In a piece written for the National Interest, Michael Rubin, a resident scholar at the American Enterprise Institute and a former Pentagon official, has described the Mujahedin-e Khalq organization (MKO, a.k.a MEK, NCRI, PMOI, etc.) as a terrorist cult which should not be considered America’s friend.
In a part of his article, Rubin writes: “The Trump administration is reportedly reconsidering the pariah status of the MEK within U.S. diplomacy. Barbara Slavin, an American analyst often apologetic to the Islamic Republic, reports that “US administration talking points no longer exclude the Mujaheddin-e Khalq as a potential replacement for the government of the Islamic Republic of Iran.” While there remains a great difference between “refuses to exclude” and “supports,” Slavin is correct to raise concern.”
Describing some U.S. officials’ interest in giving too much credit to the former terrorist group, he further continues: “The MEK are no longer deemed a terror organization by the State Department, but that does not make them a responsible partner. Yet they have cultivated a bipartisan coterie of officials who attend their rallies and endorse Maryam Rajavi, their heir apparent. Among their supporters are National Security Advisor John Bolton and Trump lawyer Rudy Giuliani. Critics say such hefty honoraria to attend and speak at MEK rallies amount to bribery. This is true in some cases but unfair in others, as some of those who headline MEK rallies may truly believe MEK rhetoric. The MEK, after all, is expert in telling officials what they want to hear about their program, and most senior and elected officials neither have the expertise in Iran nor the wherewithal to fact-check the spin. Other officials say the MEK has proven themselves and their infiltration of Iran by exposing such facilities as the covert nuclear enrichment plant at Natanz and later the underground nuclear facility in Fordow. The trouble with crediting the MEK for deep infiltration of Iran is that often MEK bombshell reports are wrong. It is far more likely that foreign intelligence agencies like Israel’s utilize the MEK to launder intelligence rather than expose it directly.”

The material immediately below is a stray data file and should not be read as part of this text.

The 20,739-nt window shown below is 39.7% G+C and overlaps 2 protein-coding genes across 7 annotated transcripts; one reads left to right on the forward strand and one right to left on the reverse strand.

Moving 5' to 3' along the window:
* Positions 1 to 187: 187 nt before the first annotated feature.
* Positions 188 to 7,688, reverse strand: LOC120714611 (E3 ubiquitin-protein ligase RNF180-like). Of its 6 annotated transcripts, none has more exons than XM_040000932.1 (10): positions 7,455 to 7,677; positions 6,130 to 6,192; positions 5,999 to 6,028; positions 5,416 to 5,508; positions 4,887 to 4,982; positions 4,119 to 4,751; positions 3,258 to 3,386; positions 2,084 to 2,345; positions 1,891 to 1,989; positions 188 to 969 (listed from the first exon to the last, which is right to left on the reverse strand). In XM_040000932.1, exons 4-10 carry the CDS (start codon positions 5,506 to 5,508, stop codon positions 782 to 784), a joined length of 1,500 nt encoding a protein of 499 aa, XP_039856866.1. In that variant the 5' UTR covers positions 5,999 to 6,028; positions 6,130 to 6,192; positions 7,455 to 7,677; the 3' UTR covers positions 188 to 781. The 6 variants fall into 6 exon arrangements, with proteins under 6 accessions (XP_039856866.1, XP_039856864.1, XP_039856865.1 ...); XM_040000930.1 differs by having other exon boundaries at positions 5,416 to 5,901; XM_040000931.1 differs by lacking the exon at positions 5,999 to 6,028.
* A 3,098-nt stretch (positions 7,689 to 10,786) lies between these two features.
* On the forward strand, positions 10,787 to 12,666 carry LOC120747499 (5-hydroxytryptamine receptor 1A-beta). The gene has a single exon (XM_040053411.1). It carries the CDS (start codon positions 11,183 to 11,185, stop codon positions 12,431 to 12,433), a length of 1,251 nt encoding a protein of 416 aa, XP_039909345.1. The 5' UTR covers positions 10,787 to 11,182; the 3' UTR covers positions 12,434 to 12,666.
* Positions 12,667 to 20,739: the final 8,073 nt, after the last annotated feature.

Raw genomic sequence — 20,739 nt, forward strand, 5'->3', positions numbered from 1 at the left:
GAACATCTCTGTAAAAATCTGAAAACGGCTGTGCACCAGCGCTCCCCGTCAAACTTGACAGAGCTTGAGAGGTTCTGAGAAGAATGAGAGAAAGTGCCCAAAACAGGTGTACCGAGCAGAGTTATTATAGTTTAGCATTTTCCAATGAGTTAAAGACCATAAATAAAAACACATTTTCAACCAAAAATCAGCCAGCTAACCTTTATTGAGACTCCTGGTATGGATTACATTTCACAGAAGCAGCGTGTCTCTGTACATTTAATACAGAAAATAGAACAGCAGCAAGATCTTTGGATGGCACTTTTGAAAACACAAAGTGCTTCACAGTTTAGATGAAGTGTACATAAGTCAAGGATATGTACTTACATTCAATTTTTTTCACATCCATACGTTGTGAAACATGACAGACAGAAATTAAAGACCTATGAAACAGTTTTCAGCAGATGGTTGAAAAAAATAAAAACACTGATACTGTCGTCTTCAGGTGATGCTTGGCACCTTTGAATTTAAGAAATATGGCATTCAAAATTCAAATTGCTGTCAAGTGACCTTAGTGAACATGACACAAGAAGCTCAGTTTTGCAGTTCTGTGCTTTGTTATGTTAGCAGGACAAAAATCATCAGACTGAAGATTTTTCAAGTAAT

Rubin then refers to MKO’s violent and hostile responses to any critics who dare to question the cult’s activities and writes: “As generous as the MEK is to their foreign supporters, they can be equally caustic to their critics. They usually throw flak at anything unflattering published about the group and rapidly produce online rebuttals filled with footnotes which, if tracked, do not prove what they purport to, even if the original source exists at all. Online trolls will also seek to drown out the criticism and de-legitimize the MEK’s critics.
In another part of his piece, Rubin points out Iranians hatred of the MKO: “There is only one item that united Iranians inside Iran: absolute hatred of the Mojahedin e-Khalq (MEK). What really broke any remaining popular support for the MEK among ordinary Iranians, was their embrace of Iraqi president Saddam Hussein’s regime against the backdrop of the Iran-Iraq War. For most Iranians, the MEK-Saddam relationship is unforgivable. The best analogy for Americans would be to John Walker Lindh, the American Taliban. While he may have embraced a movement, which sheltered Bin Laden and killed thousands of American servicemen in Afghanistan, the casualties Iran suffered pushing back the Iraqi invasion were several orders of magnitude higher.”
“Unable to win any support from Iranians inside Iran, the MEK has turned to the gullible and greedy: they are political chameleons. When in Iran, they were a combination between Islamists and social justice warriors. In Iraq, they were secularists, basically Baathists without the Arab identity. And while in France, they are democrats. In reality, their behavior resembles a cult, right down to dictating where members live, whom they should marry and divorce, and the rent-a-mobs who populate their rallies.”